And you have no idea how the person on the other end of the line is going to react, so you have no idea how to phrase things. You officially become the bulwark between the rest of the world and your kiddo because you’re mom and that’s your friggin job. I got a lot of blank uncomfortable silences when I asked about gender identity so I dropped the coyness and started straight up asking about kids who are possibly transgender (even though the kiddo isn’t sure he is at this point, it’s the word that got the most “Oh!” responses and then I got to back up and explain). Do you know anyone who works with kids in this group? Do you know anyone who would know anyone who would… etc etc.
And I live in a moderately rural area. The closest metropolitan area is Green Bay (yeah, metropolitan in the loosest sense of the word) and that’s about a four-five hour drive away. So the answer to the question, “Is there a therapist in the area who works with kids questioning their gender identity?” is a resounding nope. There are several councilors who work with kids who identify as gay/bi/lesbian, but gender-queries are an entirely separate thing that has nothing to do with one’s orientation. What I needed was someone who knew what questions to ask and who was experienced in this area.
Nope, nada, nyet, non, zilch, zero, go fuck yourself.
But pester enough people and dig deep enough and someone will eventually point you in the right direction, if for no other reason than to get rid of you. I was put in touch with a councilor from downstate who gave me some good direction, a list of medical tests to get done to rule out any sort of chemical/medical causes, and the name of a local doctor to call and get them done.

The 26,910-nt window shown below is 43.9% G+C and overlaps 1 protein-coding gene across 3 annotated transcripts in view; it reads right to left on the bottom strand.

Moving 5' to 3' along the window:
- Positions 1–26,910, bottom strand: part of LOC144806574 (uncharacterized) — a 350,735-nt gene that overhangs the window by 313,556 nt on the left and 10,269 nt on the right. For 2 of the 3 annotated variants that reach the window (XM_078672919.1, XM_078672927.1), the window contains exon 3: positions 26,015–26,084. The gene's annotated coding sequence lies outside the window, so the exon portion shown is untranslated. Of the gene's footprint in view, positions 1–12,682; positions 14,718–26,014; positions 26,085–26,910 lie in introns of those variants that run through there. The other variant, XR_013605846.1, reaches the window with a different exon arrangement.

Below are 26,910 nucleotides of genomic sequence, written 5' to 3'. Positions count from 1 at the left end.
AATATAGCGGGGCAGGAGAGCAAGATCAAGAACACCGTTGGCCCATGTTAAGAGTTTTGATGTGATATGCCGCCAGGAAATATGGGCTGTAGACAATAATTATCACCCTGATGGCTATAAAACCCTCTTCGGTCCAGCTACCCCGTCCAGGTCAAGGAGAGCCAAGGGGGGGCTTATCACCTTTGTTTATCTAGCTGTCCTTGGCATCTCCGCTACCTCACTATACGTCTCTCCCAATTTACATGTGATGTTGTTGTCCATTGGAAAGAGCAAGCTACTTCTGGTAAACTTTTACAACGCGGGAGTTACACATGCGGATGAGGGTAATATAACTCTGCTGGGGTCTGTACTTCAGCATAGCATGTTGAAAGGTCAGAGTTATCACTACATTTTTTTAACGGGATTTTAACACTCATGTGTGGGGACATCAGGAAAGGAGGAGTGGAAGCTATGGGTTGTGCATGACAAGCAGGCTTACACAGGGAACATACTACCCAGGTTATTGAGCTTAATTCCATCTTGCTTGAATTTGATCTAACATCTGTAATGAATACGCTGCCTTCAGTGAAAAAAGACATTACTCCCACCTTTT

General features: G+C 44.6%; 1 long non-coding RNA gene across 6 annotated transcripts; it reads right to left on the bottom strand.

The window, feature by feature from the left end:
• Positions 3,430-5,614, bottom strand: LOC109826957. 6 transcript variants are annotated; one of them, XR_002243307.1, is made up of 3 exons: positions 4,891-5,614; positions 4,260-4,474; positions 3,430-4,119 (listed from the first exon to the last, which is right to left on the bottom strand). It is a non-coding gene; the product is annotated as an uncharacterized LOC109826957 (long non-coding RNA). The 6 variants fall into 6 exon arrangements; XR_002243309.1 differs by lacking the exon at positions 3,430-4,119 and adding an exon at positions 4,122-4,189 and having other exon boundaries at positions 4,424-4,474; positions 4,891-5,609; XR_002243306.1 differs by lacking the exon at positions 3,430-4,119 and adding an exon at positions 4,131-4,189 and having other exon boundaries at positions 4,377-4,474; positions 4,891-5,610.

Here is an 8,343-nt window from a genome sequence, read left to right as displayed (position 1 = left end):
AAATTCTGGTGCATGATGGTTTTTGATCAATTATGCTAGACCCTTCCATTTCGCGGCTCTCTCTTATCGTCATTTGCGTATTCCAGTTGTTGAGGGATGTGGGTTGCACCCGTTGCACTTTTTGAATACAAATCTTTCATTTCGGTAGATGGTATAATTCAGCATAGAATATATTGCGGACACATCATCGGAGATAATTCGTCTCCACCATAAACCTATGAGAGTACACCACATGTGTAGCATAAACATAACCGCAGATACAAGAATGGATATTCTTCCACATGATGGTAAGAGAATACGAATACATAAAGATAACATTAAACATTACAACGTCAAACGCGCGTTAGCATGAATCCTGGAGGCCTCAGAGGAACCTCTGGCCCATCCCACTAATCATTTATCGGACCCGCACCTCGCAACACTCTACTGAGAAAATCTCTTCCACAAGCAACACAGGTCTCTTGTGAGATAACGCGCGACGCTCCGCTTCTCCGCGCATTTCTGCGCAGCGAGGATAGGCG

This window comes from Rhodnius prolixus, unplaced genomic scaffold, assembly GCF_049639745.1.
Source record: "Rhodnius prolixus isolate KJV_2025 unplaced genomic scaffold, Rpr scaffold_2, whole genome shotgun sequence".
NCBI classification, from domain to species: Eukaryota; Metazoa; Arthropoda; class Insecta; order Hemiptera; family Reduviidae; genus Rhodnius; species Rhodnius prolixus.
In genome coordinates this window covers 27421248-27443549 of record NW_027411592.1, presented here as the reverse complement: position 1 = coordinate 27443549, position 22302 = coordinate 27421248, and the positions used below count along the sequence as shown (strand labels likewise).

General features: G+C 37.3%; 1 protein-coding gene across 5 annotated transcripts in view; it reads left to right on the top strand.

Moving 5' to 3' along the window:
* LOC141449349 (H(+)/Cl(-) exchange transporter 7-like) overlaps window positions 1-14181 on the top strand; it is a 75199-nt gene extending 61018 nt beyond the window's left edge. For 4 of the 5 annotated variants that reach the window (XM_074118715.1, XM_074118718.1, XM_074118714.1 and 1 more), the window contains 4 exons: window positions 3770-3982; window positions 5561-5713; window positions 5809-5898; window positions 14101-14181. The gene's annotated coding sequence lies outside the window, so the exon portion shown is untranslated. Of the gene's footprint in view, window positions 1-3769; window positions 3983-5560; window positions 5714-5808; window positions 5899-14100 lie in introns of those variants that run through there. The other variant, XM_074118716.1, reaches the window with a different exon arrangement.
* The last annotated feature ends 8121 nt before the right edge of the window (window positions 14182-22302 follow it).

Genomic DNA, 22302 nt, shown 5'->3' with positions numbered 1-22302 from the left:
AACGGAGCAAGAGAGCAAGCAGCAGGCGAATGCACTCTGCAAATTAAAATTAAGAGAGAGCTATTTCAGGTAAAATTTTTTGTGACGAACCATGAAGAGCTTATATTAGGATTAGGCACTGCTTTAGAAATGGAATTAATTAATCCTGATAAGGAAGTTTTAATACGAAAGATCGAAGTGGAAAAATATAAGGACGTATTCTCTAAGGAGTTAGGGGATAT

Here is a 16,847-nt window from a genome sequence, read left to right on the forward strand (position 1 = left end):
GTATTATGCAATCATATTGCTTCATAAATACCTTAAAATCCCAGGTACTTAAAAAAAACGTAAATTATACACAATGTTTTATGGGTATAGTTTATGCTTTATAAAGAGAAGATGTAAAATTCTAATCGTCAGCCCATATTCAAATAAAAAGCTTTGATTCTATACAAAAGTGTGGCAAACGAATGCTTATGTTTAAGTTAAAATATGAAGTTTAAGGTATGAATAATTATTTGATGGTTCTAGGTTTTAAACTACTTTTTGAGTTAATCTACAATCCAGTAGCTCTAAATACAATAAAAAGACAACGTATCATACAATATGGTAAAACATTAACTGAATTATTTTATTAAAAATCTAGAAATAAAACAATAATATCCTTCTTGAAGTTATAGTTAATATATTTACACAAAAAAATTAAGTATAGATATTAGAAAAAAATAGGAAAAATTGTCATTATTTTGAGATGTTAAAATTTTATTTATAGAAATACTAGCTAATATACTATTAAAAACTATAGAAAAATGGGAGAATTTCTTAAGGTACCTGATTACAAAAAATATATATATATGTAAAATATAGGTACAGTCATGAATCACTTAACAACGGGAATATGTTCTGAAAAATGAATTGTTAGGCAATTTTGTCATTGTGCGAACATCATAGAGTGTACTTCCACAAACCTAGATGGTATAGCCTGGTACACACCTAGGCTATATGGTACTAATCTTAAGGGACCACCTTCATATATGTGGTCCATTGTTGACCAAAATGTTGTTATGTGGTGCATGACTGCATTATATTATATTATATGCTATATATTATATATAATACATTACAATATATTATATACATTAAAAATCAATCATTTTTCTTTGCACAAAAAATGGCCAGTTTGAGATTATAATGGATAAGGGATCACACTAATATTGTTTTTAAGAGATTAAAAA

So I called and the doctor works for the university and therefore won’t see anyone who isn’t a student/faculty/staff or their families. Well bugger me then. Their suggestion was to call the behavioral health center at the hospital. They couldn’t handle medical requests (I don’t know) and said that the best thing to do was contact his regular pediatrician and get them to do the tests, which puts us back at square one. I should note, in case it’s not obvious, that my faith in humanity is pretty low, so it wasn’t without a little trepidation that I put in the call to the pediatrician. Like all my initial calls, I had no idea how they were going to react, and that made me put my guard up, just in case.
I was actually very impressed. After the initial blink blink, the receptionist put me over to the nurse who also had a very brief blink blink moment before shrugging and getting into the nitty gritty. She took the list of tests and the name and number of the councilor I spoke to so she could call and make sure they were getting the right labs ordered. Then she made sure we got an appointment with kiddo’s regular doctor. That was it. No judgement, very helpful, and after the initial brief confusion (which I can’t fault them for, honestly, because I’m a wreck at explaining things verbally), got down to business and got things done.
So until then we’re in hover mode. The appointment isn’t until January, so there’s time. After the initial rush, the kiddo’s fine with waiting, because things are actually happening. It’s just slow, which is life. Once we get the test results we’re on to phase two which is…
…You know what. I have no idea. We’ll cross that bridge when we come to it.
Author, ranter, dad